Saturday, 29 March 2014

Owl Box Camera Upgrade

So, as I mentioned in a previous post, my Tawny Owl nesting box has/had some squirrels in it who have done a loft conversion so we now have a squirrel drey - complete with branches sticking out of the entrance hole.

View from below
The camera in there was really limited in terms of the picture quality, as the a 2.4GHz radio transmission transmitter had very poor performance (read as mostly non-functional).  Today I took advantage of the lack of wind, and did  a quick and dirty mod, and replaced the existing camera with a webcam-raspberry pi combo.

I've been working for a while on a pi-cam nesting box for smaller birds (full post later), and Iused the same methodology to rig up a webcam in the Owl box.  For power, I've used power-over-ethernet (PoE), so I've only one cable running to it.

The box is approx 150ft from the house.  Last year, I ran exterior ethernet cable underground most of the way, to a shed which is approx 30ft from the tree.  From the shed I've run a ethernet cable which takes a power injection using a TPlinkPoE kit, which steps down from 48 to 5v in the nest box.  Webcam is a microsoft lifecam cinema.  I created all the network cables from a box stock of exterior cat5e network  cable.  There's no artificial lighting in the box as I had to make these changes 20ft up a tree so had no room for finesse, and plenty of room for falling out of the tree.  The old camera had several IR leds (too many),  so unfortunately night vision is out for now.

Kit in-situ (again no finesse here - mostly chucked in)
In a later post I'll detail how motion jpeg stream is setup from the Pi, but its cool to SSH into a linux box 250ft from my desk and 20ft up a tree.

The improvement in quality is immediately obvious.  I'll need to do some repositioning later in the week.

At 800x600 resolution I get approx 20 fps, and at 1280x720 I get 7-10 fps which isnt bad for full HD.  The video signal is a motion jpeg stream, which is fed to a pc running iCatcher console software.  This sees it as an IP camera and does the motion capture side of things. 

Audio: I haven't investigated this yet, but this webcam has an inbuilt microphone from which I think it should be possible to grab an audio feed.

Stay tuned for some (hopefully interesting) footage...

Tuesday, 25 March 2014

Timelapse Raspberry Pi Camera

Last weekend I tried my hand at some time-lapse movie creation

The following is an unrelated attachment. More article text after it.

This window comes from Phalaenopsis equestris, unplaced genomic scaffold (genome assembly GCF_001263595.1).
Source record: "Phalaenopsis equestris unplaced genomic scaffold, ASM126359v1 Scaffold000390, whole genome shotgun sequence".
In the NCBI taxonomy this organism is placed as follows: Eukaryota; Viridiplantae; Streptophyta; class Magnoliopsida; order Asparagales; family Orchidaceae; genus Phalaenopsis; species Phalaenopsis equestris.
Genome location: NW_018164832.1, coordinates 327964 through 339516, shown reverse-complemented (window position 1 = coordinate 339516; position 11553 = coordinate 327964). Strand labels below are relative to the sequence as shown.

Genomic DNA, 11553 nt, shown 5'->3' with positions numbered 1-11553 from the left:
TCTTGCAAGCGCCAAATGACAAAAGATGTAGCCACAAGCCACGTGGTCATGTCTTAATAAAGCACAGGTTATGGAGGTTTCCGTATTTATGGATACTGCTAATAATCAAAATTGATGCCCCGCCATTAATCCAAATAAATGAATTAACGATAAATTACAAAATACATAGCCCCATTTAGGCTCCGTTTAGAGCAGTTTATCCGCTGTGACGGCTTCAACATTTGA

To do this, I've used the Raspberry Pi camera module + Raspberry pi

This high-tech setup attaches a Pi & camera module to my sons bedroom window with electrical insulation tape.  raspistill is run using the following command:


raspistill -o image_%05d.jpg  -n -tl 5000 -t 72000000 &


The above command only creates a set of jpg files, each approx 2.5Mb, and not the final video clip.  (The ampersand keeps it running in the background)

The final clip is created with mencoder.  See here for detail on how to set this up


ls *.jpg > list.txt
mencoder -nosound -ovc lavc -lavcopts vcodec=mpeg4:aspect=16/9:vbitrate=8000000 -vf scale=1920:1080 -o timelapse.avi -mf type=jpeg:fps=20 mf://@list.txt     

Attempt 1
My first attempt was okay, but suffered from reflection of the Pi's camera light.  this can be turned off by following these instructions.  This is also captured every 30 seconds, which I felt was a bit too speedy once combined at 25fps

Attempt 2
This clip was created on the following day, with the wind in a more 'atmospheric' direction relative to the window.  I soon discovered that I was limited in the length of video clip I could create by the space on the Pi's SD card.  My solution was to create a share on the Ubuntu machine, mount it on the Pi set the output destination for raspistill to save there, rather than the Pi's SD card.

With this approach I was able to leave it running for approx 8hrs, over which time it generated 14Gb image files.  Using mencoder, this converted into a 250Mb avi file, and encoded at 25 fps created a video of 3:30 minutes long, and I'm quite pleased with it.  It could be improved with some background music... maybe The Orb's Little Fluffy Clouds?  Best viewed full screen in HD.

I opted in this one for a 5 second time interval.  There's a handy guide here which gives some suggestions as to appropriate intervals based on what you want to timelapse.  The astute among you will notice that there is a skip in the middle of this, which is where my laptop decided for 15 mins or so to drop off the network.  the problem with defining the output of raspistill to a network share is if it stops sharing for some reason the capture will fail.

A more elegant solution would be to capture directly to the SD card as a buffer and periodically move to external HD/network share.  I also noticed that the output jpg didn't make it across sometimes where raspistll would complain of dropped frames.

I particularly like the end where there's a brief flash of red as the sun sets off camera.  Quite pleased with the end result.